Pennsylvania Omnibus Gambling Bill Presented to House

Posted on: February 10, 2017, 03:00h. 

Last updated on: February 10, 2017, 11:30h.

Pennsylvania’s omnibus gambling reform bill finally made its appearance in the legislature on Thursday.

The bill, HB 392, is sponsored by Representatives George Dunbar (R-56th), Rosita Youngblood (D-198th), and others, and seeks to take off where Representative John Payne (retired) left off.

Pennsylvania Representative Rosita introduces new gambling reform bill
Pennsylvania Representative Rosita Youngblood is a co-sponsor, with Representative George Youngblood, of Pennsylvania’s new gambling expansion package. (Image:

Payne’s online gambling bill was attached to a wider gambling expansion package last year as there seems to be an appetite in the legislature to address all the state’s gambling issues in one fell swoop.

Accordingly, HB 329 is a 209-page whopper, covering everything from the regulation of daily fantasy sports and online gaming, to the authorization of slots at airports, and a fix for the state’s casino rev share problems.

It comes a day after the state’s Democratic governor, Tom Wolf, unveiled his budget plan for the 2017-18 fiscal year, which factors in $150 million in extra gambling revenues, generated by a gambling expansion package that has yet to become law.

The question is, will it be this gambling package?

Near Miss

Wolf isn’t the only one who believes Pennsylvania will get it together this year. Senator Mario Scavello, chairman of the Senate Community, Economic and Recreational Development Committee, said last month he believed that the state would legalize online gambling sometime in March.

“It looks like online gaming has the support to pass. We can look at other expansions,” he said.

Last year, the bill on which HB 392 is based, came close, finding emphatic approval in the House before ultimately running out of time in the Senate.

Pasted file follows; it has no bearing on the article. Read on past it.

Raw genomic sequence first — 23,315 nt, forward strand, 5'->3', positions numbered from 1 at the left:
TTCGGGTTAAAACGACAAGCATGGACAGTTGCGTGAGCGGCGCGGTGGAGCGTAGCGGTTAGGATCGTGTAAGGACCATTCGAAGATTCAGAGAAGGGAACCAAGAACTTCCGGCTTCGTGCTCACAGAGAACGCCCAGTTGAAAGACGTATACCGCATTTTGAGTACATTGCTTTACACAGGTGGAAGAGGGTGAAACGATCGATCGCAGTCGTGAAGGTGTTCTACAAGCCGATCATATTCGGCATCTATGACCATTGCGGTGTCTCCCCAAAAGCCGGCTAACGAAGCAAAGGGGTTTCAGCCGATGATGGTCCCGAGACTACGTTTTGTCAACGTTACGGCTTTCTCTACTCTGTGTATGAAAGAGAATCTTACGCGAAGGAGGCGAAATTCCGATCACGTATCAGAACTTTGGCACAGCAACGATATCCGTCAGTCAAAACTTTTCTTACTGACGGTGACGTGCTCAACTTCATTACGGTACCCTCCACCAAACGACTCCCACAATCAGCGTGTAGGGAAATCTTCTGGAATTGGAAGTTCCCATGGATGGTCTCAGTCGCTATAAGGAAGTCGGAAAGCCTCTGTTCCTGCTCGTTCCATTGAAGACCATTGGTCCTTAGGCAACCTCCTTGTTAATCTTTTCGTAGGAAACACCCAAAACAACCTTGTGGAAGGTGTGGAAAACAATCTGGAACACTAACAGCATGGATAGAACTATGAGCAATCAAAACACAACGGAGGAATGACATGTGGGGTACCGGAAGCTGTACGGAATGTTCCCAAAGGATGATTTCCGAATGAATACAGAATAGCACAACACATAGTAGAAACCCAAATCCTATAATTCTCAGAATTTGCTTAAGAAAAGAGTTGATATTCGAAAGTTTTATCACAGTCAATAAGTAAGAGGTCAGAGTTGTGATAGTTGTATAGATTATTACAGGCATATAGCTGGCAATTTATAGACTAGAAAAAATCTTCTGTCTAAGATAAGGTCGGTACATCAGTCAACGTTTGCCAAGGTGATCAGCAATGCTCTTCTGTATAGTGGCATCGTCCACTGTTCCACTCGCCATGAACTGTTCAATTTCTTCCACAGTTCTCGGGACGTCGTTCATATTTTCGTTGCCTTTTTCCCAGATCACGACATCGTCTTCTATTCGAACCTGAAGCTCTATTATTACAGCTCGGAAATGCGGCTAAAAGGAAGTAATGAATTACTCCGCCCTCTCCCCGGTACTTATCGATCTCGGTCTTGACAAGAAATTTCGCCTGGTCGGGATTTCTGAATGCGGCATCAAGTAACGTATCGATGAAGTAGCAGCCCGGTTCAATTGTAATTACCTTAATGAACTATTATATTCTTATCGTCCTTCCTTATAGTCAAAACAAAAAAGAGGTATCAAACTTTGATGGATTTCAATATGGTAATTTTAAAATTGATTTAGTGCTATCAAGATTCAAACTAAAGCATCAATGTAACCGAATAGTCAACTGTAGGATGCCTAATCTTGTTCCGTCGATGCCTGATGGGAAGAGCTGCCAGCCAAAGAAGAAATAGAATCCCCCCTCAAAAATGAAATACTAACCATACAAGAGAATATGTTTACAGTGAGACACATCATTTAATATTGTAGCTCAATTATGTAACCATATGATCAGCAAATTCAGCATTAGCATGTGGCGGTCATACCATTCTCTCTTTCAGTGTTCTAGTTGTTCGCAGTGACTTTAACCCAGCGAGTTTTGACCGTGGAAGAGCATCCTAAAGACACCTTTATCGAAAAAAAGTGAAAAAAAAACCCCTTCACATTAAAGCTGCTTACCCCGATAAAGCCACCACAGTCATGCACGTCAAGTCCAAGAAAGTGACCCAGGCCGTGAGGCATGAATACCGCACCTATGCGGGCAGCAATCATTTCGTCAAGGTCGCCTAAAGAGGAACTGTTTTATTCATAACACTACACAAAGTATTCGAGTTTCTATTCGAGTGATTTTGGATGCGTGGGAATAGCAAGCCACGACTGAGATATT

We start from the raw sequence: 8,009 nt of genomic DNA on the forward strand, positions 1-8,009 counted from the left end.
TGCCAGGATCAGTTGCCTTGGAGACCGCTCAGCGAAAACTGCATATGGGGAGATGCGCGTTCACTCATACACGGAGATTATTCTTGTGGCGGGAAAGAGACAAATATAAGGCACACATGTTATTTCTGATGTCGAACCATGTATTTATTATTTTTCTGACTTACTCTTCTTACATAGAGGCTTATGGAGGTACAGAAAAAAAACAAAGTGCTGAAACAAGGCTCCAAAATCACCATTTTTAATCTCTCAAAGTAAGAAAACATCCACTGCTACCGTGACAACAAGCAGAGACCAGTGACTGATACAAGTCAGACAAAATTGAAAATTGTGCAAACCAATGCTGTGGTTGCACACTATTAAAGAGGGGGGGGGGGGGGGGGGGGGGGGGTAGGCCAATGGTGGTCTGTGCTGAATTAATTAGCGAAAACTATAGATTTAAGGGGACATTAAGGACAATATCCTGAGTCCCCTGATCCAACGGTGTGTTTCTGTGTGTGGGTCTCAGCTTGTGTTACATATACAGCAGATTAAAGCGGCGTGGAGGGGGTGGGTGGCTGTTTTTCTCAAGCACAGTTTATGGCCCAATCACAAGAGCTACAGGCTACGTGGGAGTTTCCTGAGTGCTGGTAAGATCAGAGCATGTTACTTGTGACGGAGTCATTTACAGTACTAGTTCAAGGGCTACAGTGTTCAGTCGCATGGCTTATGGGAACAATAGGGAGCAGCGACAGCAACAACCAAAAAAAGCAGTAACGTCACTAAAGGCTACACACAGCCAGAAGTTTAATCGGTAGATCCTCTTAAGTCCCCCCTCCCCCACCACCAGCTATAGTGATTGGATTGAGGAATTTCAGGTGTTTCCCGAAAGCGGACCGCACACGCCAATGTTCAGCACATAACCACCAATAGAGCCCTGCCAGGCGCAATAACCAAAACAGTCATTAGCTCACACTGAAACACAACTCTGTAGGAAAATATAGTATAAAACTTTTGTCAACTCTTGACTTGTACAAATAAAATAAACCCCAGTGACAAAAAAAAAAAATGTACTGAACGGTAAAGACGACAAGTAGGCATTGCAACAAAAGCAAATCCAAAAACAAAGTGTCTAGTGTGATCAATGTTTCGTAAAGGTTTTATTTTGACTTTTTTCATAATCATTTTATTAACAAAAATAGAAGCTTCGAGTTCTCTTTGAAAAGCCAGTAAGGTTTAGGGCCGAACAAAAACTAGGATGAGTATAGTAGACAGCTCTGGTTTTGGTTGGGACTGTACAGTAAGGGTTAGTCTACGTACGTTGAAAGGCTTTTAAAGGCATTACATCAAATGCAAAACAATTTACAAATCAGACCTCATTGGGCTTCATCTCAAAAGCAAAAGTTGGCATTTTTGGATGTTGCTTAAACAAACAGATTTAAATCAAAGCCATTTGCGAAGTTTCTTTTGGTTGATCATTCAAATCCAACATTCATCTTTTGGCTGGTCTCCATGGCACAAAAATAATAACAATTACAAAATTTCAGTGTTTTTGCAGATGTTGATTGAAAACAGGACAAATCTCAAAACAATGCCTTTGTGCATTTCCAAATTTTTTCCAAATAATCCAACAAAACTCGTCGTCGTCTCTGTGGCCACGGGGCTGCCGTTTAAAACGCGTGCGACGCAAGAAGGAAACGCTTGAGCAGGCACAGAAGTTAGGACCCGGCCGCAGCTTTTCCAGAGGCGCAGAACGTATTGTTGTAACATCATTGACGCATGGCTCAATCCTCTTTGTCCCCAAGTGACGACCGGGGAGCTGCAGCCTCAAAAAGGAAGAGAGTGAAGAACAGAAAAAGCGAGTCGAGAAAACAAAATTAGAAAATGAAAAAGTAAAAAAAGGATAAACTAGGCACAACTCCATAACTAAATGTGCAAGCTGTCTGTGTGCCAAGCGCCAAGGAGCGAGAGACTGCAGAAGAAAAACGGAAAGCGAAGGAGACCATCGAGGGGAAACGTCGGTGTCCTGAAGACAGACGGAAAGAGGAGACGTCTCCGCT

A Pennsylvania Supreme Court judgment in September had ruled that tax laws governing revenue-sharing agreements between casinos and their local communities were unconstitutional because they were ultimately differential.

The ruling left communities without crucial revenues, and a quick fix added to the bill needed more time for debate, said the Senate.

What’s in the Bill?

As with its predecessor, HB 392 would solve the rev-share problem by imposing an annual slot license fee on Category 1 and 2 casinos. This time, there is plenty of time to debate the issue.

Meanwhile, HB 392 would tax online gambling licensees at 14 percent, while an additional 2 percent that will go to the host communities of participating land-based casinos. Licenses for casinos would cost $8 million for a five-year license and $250,000 for renewals after that. Technology partners would pay a one-off fee of $2 million, with renewals at $100,000.

DFS operators would be taxed at 12 percent, while five-year licenses would cost $50,000 or 7.5 percent of the previous year’s annual revenue, whichever is the greater.

The bill has been passed to the House Gaming Oversight Committee where it is due for a hearing next Thursday.